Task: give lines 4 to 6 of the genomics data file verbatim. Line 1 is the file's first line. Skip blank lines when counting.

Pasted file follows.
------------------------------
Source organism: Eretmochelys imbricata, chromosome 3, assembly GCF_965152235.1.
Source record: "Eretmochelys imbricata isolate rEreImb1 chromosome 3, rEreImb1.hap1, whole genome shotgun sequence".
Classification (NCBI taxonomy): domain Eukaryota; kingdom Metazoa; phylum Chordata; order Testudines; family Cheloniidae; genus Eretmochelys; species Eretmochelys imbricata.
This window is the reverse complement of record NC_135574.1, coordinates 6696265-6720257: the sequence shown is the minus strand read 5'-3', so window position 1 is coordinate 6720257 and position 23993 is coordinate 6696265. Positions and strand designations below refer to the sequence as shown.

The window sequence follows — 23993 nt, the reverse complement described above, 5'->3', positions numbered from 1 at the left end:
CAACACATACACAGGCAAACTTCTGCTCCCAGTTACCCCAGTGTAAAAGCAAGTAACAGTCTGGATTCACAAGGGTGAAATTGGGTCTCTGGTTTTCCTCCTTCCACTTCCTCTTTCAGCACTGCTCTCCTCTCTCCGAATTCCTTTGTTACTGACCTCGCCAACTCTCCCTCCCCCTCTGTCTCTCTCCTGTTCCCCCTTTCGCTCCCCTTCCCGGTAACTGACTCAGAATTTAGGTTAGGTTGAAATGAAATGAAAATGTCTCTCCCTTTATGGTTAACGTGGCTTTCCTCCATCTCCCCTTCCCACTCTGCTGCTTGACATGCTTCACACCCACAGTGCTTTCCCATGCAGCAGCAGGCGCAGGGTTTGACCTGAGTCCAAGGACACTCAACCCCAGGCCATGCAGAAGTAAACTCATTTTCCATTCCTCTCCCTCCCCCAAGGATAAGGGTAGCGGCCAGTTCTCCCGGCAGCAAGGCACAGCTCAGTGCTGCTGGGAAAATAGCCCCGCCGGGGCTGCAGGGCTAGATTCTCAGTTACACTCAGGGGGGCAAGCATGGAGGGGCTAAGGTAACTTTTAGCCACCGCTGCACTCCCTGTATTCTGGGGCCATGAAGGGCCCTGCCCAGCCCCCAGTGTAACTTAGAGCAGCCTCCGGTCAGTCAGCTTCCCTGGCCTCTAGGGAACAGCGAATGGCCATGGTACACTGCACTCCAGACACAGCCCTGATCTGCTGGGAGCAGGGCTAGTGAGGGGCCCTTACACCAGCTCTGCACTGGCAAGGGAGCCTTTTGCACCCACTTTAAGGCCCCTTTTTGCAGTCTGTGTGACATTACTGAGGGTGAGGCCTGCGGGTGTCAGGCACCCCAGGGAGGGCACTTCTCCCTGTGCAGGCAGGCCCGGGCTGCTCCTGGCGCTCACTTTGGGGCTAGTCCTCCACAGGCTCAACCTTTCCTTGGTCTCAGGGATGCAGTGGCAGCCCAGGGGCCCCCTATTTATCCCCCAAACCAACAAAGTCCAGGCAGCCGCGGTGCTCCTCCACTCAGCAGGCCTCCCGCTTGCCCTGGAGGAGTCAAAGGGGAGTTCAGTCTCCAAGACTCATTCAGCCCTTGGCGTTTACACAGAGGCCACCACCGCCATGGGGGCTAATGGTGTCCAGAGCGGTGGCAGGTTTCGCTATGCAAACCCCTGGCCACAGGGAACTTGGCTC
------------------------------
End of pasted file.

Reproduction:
This window is the reverse complement of record NC_135574.1, coordinates 6696265-6720257: the sequence shown is the minus strand read 5'-3', so window position 1 is coordinate 6720257 and position 23993 is coordinate 6696265. Positions and strand designations below refer to the sequence as shown.

The window sequence follows — 23993 nt, the reverse complement described above, 5'->3', positions numbered from 1 at the left end:
CAACACATACACAGGCAAACTTCTGCTCCCAGTTACCCCAGTGTAAAAGCAAGTAACAGTCTGGATTCACAAGGGTGAAATTGGGTCTCTGGTTTTCCTCCTTCCACTTCCTCTTTCAGCACTGCTCTCCTCTCTCCGAATTCCTTTGTTACTGACCTCGCCAACTCTCCCTCCCCCTCTGTCTCTCTCCTGTTCCCCCTTTCGCTCCCCTTCCCGGTAACTGACTCAGAATTTAGGTTAGGTTGAAATGAAATGAAAATGTCTCTCCCTTTATGGTTAACGTGGCTTTCCTCCATCTCCCCTTCCCACTCTGCTGCTTGACATGCTTCACACCCACAGTGCTTTCCCATGCAGCAGCAGGCGCAGGGTTTGACCTGAGTCCAAGGACACTCAACCCCAGGCCATGCAGAAGTAAACTCATTTTCCATTCCTCTCCCTCCCCCAAGGATAAGGGTAGCGGCCAGTTCTCCCGGCAGCAAGGCACAGCTCAGTGCTGCTGGGAAAATAGCCCCGCCGGGGCTGCAGGGCTAGATTCTCAGTTACACTCAGGGGGGCAAGCATGGAGGGGCTAAGGTAACTTTTAGCCACCGCTGCACTCCCTGTATTCTGGGGCCATGAAGGGCCCTGCCCAGCCCCCAGTGTAACTTAGAGCAGCCTCCGGTCAGTCAGCTTCCCTGGCCTCTAGGGAACAGCGAATGGCCATGGTACACTGCACTCCAGACACAGCCCTGATCTGCTGGGAGCAGGGCTAGTGAGGGGCCCTTACACCAGCTCTGCACTGGCAAGGGAGCCTTTTGCACCCACTTTAAGGCCCCTTTTTGCAGTCTGTGTGACATTACTGAGGGTGAGGCCTGCGGGTGTCAGGCACCCCAGGGAGGGCACTTCTCCCTGTGCAGGCAGGCCCGGGCTGCTCCTGGCGCTCACTTTGGGGCTAGTCCTCCACAGGCTCAACCTTTCCTTGGTCTCAGGGATGCAGTGGCAGCCCAGGGGCCCCCTATTTATCCCCCAAACCAACAAAGTCCAGGCAGCCGCGGTGCTCCTCCACTCAGCAGGCCTCCCGCTTGCCCTGGAGGAGTCAAAGGGGAGTTCAGTCTCCAAGACTCATTCAGCCCTTGGCGTTTACACAGAGGCCACCACCGCCATGGGGGCTAATGGTGTCCAGAGCGGTGGCAGGTTTCGCTATGCAAACCCCTGGCCACAGGGAACTTGGCTC